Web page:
The Gender Equality Network in Madani Town implemented, at 11:00 am today, a campaign to…
The news went viral only after the US Ambassador to Zambia said he had been threatened for his comments on the sentencing of a gay couple. Daniel Foote stated he was “horrified” by the sentence that put Japhet Chataba and Steven Samba in jail.
In Zambia, where Christianity is the state religion and represents a majority in various denominations (former Catholic Archbishop exorcist Emmanuel Milingo was born in Zambia), the couple was sentenced last week to 15 years in prison for “crimes against the order of nature”.
The maximum penalty for Steven Samba and Japhet Chataba was confirmed last week by the High Court in Lusaka that recognized the validity of the Kapiri Mposhi Magistrate’ Court. A hotel employee in a Kapiri Mposhi reported that she saw Steven and Japhet having sex through a window.
The reaction of US Ambassador Daniel Foote was very harsh. He denounced the double standards set by the Republic of Zambia’s administration of justice saying, “I was personally horrified to read about the sentencing of two men, who had a consensual relationship, which hurt absolutely no-one.”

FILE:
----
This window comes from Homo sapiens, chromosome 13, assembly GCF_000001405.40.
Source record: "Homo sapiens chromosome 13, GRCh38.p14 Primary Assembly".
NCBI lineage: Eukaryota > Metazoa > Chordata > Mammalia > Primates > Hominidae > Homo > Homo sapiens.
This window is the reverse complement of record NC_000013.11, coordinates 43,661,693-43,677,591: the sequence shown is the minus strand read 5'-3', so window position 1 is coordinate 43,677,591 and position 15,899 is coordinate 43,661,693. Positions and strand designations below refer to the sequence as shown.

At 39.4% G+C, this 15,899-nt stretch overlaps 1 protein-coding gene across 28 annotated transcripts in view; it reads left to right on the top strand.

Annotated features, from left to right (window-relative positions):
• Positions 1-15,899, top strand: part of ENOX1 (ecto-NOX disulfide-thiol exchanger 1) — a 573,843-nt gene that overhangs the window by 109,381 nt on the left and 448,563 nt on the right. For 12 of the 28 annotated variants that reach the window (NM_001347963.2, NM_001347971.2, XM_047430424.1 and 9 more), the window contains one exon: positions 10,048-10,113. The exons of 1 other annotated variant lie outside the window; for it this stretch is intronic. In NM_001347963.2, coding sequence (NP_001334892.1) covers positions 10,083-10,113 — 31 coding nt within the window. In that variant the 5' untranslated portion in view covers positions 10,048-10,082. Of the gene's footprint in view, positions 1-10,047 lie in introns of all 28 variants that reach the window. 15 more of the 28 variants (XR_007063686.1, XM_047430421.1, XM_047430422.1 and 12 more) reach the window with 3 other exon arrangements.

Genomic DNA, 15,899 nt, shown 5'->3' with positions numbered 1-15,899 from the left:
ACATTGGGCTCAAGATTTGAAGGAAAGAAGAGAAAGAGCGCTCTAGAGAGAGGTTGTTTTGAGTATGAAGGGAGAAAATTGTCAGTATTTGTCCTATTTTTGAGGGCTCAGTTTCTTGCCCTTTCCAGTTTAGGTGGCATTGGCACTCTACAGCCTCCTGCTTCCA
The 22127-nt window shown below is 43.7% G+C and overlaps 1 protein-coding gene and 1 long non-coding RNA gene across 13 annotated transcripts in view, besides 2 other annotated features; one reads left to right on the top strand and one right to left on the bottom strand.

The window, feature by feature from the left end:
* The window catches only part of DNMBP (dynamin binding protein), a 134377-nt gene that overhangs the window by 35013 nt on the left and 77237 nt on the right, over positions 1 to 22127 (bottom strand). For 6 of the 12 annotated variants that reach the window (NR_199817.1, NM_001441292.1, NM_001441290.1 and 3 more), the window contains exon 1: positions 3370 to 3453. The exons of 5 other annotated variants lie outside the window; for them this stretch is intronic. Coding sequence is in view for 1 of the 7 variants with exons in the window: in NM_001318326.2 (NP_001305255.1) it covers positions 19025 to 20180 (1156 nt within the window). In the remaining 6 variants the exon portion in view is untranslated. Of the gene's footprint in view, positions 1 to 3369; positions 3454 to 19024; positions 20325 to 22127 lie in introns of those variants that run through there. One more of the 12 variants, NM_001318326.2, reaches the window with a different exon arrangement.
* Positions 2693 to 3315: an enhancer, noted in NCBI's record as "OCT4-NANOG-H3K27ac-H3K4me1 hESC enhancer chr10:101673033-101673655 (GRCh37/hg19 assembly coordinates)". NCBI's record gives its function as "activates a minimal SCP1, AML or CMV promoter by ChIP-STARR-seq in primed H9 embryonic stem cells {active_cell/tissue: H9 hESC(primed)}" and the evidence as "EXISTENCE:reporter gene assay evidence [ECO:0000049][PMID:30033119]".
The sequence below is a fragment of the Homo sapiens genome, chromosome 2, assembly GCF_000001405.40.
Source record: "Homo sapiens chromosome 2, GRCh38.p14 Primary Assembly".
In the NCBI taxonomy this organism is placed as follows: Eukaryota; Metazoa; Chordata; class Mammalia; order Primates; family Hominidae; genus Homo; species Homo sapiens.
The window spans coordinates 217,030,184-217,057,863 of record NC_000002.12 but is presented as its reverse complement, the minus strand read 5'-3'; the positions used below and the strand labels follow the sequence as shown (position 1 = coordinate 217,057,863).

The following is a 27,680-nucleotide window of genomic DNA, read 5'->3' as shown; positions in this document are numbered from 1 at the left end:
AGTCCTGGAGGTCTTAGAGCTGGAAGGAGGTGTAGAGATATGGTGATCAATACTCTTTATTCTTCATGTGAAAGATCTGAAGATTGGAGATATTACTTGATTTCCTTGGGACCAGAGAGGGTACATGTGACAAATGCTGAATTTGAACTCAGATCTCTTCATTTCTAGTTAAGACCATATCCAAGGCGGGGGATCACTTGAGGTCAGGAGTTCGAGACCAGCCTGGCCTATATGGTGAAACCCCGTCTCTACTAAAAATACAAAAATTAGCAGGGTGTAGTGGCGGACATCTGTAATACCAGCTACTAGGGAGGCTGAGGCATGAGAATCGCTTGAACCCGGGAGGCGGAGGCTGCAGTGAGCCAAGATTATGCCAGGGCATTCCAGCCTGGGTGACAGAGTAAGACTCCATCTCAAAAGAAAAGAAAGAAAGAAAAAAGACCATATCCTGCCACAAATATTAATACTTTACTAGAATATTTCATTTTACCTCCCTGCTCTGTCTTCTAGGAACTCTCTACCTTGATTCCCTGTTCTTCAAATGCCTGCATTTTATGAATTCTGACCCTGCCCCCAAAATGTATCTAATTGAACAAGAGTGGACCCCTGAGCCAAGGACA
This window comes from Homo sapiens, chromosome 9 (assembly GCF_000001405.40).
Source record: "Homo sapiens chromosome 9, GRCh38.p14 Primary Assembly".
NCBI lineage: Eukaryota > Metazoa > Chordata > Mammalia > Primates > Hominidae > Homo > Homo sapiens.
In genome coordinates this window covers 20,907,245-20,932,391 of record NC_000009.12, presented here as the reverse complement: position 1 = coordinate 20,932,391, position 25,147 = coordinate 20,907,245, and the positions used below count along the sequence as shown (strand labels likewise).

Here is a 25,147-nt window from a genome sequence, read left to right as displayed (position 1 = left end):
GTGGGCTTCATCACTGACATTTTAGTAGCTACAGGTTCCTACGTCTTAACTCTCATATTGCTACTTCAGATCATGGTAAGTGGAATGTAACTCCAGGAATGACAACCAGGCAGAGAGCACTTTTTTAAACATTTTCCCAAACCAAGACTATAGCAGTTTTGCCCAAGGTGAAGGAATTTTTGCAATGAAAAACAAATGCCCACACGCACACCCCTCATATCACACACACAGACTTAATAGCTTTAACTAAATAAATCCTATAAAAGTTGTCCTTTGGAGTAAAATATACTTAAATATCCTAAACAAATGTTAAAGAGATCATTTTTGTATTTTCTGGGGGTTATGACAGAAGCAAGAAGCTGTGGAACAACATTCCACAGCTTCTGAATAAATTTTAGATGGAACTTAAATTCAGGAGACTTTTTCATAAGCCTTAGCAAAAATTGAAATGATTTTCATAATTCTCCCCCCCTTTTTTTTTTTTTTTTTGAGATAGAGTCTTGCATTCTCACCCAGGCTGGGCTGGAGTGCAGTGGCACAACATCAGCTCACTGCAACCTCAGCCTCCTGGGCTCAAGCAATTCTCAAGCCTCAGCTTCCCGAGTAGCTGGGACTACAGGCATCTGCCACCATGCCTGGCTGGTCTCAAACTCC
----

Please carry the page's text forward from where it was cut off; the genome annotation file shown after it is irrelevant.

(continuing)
Stating that the south-central African country receives hundreds of millions of dollars in financial aid from the USA, the diplomat said, “government officials can steal millions of public dollars without prosecution, political cadres can beat innocent citizens for expressing their opinions with no consequences.”
His statements roused Zambia’s Foreign Affairs Minister Joseph Malanji’s outrage who responded that same-sex relationships are illegal in Zambia, “this is why the High Court did nothing other than apply the applicable law.” Adding, “To question (the judiciary’s) decision by a representative of a foreign government is tantamount to questioning the Zambian constitution.”
In an interview with Sky News yesterday, President Edgar Lungu also intervened on the issue, defending the legality of the law. He stated that he would not succumb to foreign diplomatic and economic pressure. “If they want to tie aid to homosexuality,” he said, “if that’s how they want to give help, I fear then that the West can leave us alone to our poverty.”
Out of 54 countries in Africa, including Zambia, same-sex relationships are considered a crime in 31 countries. Furthermore, the death penalty is in force in Sudan, Northern Nigeria, Southern Somalia and there is the possibility of introducing it in Mauritania.